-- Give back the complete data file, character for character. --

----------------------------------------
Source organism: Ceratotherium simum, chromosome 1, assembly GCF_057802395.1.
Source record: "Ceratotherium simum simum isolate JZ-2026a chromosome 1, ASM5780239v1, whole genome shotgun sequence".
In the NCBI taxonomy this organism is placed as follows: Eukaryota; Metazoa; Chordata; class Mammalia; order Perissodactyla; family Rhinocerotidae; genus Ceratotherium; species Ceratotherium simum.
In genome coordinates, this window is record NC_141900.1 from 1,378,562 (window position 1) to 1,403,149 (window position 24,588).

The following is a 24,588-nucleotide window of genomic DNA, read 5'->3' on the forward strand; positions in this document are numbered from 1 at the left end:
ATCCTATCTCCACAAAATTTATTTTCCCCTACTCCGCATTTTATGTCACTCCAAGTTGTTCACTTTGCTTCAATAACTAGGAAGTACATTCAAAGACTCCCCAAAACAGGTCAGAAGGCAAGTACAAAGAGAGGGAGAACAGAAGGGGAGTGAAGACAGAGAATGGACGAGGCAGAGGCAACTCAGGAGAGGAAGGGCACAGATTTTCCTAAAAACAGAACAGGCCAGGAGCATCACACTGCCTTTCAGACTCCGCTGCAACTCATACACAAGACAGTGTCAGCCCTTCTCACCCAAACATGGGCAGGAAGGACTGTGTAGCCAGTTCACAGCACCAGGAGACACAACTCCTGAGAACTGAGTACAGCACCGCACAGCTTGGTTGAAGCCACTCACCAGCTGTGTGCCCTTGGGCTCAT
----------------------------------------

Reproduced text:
Source organism: Ceratotherium simum, chromosome 1, assembly GCF_057802395.1.
Source record: "Ceratotherium simum simum isolate JZ-2026a chromosome 1, ASM5780239v1, whole genome shotgun sequence".
In the NCBI taxonomy this organism is placed as follows: Eukaryota; Metazoa; Chordata; class Mammalia; order Perissodactyla; family Rhinocerotidae; genus Ceratotherium; species Ceratotherium simum.
In genome coordinates, this window is record NC_141900.1 from 1,378,562 (window position 1) to 1,403,149 (window position 24,588).

The following is a 24,588-nucleotide window of genomic DNA, read 5'->3' on the forward strand; positions in this document are numbered from 1 at the left end:
ATCCTATCTCCACAAAATTTATTTTCCCCTACTCCGCATTTTATGTCACTCCAAGTTGTTCACTTTGCTTCAATAACTAGGAAGTACATTCAAAGACTCCCCAAAACAGGTCAGAAGGCAAGTACAAAGAGAGGGAGAACAGAAGGGGAGTGAAGACAGAGAATGGACGAGGCAGAGGCAACTCAGGAGAGGAAGGGCACAGATTTTCCTAAAAACAGAACAGGCCAGGAGCATCACACTGCCTTTCAGACTCCGCTGCAACTCATACACAAGACAGTGTCAGCCCTTCTCACCCAAACATGGGCAGGAAGGACTGTGTAGCCAGTTCACAGCACCAGGAGACACAACTCCTGAGAACTGAGTACAGCACCGCACAGCTTGGTTGAAGCCACTCACCAGCTGTGTGCCCTTGGGCTCAT